Saudi crude oil exports to China rose 43 percent on the year in April to an average 1.53 million bpd versus 1.07 million bpd in April 2018 as independent refiners continued buying more.
At 6.3 million tons for the full month, Saudi oil made up the largest share of crude imports into China, displacing Russian oil, whose intake during the reporting period was 6.12 million tons or 1.49 million bpd. Still, Russian oil imports also marked an increase: in April 2018 these averaged 1.35 million bpd.
According to customs data cited by Reuters, Chinese refiners also increased their purchases of Iranian crude last month ahead of the expiry of sanction waivers. The average daily intake of Iranian oil was almost 790,000 bpd or 3.24 million tons for the whole period.
Increased imports of Saudi crude will continue this month, again thanks to higher demand from independent refiners. One of these, Hengli Petrochemical, will account for the largest increase as it ramps up operations at its brand new 400,000-bpd refinery in the Northeast to capacity.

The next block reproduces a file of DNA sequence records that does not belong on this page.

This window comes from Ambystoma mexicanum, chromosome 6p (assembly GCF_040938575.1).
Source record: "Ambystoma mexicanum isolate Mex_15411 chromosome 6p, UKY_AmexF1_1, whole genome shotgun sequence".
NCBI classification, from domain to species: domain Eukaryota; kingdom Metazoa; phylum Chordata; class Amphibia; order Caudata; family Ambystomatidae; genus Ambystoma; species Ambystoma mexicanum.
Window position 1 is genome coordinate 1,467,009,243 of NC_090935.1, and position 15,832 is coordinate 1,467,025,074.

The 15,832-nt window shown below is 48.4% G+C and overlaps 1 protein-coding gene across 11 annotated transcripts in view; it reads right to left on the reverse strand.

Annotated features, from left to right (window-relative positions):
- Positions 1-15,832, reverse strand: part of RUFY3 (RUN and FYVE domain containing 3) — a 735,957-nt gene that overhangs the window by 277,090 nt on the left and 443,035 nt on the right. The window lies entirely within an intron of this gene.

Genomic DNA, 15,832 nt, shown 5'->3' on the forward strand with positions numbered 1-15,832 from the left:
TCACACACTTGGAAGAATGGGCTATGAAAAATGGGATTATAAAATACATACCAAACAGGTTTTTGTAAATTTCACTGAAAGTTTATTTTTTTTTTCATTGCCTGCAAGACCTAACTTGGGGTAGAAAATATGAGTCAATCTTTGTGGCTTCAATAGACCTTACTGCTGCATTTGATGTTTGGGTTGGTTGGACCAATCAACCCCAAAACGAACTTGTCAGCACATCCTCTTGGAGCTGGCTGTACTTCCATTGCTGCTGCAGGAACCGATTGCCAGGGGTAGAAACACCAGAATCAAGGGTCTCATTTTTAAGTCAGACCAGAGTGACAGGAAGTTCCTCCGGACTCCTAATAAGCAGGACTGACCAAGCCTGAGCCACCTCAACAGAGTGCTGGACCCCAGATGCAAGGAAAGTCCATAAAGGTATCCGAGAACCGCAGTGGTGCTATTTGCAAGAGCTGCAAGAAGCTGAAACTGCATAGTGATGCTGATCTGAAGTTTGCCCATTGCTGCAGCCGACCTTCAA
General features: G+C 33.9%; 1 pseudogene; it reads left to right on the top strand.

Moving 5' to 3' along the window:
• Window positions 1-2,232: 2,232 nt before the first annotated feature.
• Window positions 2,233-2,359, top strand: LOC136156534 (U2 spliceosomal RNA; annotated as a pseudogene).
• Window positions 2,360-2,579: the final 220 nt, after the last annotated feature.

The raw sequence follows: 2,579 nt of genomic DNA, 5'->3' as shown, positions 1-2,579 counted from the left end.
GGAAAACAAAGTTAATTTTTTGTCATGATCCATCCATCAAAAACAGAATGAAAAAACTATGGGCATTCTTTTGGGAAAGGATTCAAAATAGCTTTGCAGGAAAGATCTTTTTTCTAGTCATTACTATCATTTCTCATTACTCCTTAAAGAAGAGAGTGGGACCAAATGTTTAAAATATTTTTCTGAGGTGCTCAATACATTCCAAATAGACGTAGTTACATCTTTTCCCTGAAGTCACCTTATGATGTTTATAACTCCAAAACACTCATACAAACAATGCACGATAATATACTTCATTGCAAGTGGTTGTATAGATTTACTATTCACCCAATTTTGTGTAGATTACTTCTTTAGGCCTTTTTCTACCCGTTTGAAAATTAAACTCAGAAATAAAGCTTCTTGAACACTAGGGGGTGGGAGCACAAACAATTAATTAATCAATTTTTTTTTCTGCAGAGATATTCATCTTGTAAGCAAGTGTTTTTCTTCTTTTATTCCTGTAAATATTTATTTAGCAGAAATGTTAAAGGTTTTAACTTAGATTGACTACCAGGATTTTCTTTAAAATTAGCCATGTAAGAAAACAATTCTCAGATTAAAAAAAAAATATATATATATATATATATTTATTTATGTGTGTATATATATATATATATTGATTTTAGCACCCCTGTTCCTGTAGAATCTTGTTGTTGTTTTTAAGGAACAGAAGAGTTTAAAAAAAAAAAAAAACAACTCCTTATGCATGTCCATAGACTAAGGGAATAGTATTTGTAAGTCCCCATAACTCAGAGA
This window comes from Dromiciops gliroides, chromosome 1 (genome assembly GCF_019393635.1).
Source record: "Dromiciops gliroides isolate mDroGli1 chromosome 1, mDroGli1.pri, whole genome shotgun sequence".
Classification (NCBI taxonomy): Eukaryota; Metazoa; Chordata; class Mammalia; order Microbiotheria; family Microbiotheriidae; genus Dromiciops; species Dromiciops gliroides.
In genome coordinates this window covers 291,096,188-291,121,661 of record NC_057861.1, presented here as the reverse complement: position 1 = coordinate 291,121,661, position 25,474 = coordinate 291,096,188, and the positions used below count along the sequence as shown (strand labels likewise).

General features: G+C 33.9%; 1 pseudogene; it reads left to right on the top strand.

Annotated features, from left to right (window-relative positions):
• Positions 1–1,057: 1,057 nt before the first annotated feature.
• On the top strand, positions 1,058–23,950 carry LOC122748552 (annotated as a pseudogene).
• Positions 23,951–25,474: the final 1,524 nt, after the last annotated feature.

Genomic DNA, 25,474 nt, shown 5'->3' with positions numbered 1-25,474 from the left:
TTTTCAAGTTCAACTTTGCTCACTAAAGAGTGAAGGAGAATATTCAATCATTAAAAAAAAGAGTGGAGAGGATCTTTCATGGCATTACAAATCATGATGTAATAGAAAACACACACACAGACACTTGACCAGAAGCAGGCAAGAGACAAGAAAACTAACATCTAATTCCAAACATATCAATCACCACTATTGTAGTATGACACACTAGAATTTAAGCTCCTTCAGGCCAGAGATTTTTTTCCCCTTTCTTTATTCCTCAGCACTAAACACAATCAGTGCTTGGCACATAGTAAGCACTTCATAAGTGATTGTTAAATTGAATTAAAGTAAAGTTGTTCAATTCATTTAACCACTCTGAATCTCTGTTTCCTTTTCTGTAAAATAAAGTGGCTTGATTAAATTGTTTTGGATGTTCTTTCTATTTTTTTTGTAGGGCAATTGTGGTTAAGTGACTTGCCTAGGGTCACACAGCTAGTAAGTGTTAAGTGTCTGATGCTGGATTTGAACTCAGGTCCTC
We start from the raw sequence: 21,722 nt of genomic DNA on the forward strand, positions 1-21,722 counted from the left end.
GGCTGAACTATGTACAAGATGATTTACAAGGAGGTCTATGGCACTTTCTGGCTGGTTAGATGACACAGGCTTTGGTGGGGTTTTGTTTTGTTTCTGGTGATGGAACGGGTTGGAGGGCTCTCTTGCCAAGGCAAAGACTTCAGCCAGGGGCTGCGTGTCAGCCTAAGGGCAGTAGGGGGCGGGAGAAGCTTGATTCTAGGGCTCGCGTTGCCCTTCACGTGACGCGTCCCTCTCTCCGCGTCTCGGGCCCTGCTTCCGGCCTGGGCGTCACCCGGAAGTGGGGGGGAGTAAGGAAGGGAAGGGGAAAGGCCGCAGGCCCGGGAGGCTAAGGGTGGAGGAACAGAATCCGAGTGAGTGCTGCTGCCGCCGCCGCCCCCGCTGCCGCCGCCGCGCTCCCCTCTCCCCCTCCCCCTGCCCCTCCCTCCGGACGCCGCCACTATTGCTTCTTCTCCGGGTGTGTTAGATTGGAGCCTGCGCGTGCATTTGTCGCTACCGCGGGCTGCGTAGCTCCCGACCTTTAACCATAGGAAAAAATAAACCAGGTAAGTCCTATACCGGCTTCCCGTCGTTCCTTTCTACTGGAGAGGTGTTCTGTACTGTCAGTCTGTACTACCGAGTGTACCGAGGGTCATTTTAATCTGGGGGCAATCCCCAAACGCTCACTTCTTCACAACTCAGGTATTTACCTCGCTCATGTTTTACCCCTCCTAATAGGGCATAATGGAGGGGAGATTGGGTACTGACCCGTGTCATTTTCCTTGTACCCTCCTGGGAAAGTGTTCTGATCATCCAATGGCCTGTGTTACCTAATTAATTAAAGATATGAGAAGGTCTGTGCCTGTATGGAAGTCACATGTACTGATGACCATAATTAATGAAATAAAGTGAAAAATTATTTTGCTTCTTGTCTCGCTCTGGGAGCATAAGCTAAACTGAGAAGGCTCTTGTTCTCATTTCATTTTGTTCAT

As Reuters reported earlier, Hengli alone is expected to buy 6-8 million barrels of Saudi oil this month, which translates into 194,000-258,000 bpd. According to a company executive, after May, the average intake of Saudi crude by the independent refiner will decline to 4-6 million tons.
Meanwhile, Chinese refiners are shunning U.S. crude amid the latest escalation between Washington and Beijing. Chinese oil traders and refiners no longer want to sign long-term supply agreements with U.S. producers, the chief executive of Enterprise Products Partners said last week.
At the same time, Beijing has increased refined oil product export quotas to about 50 million tons since the start of the year. Average processing rates hit a record earlier this month, at 12.68 million bpd and, according to CNPC, this will be the average processing rate for 2019.
By Irina Slav for Oilprice.com
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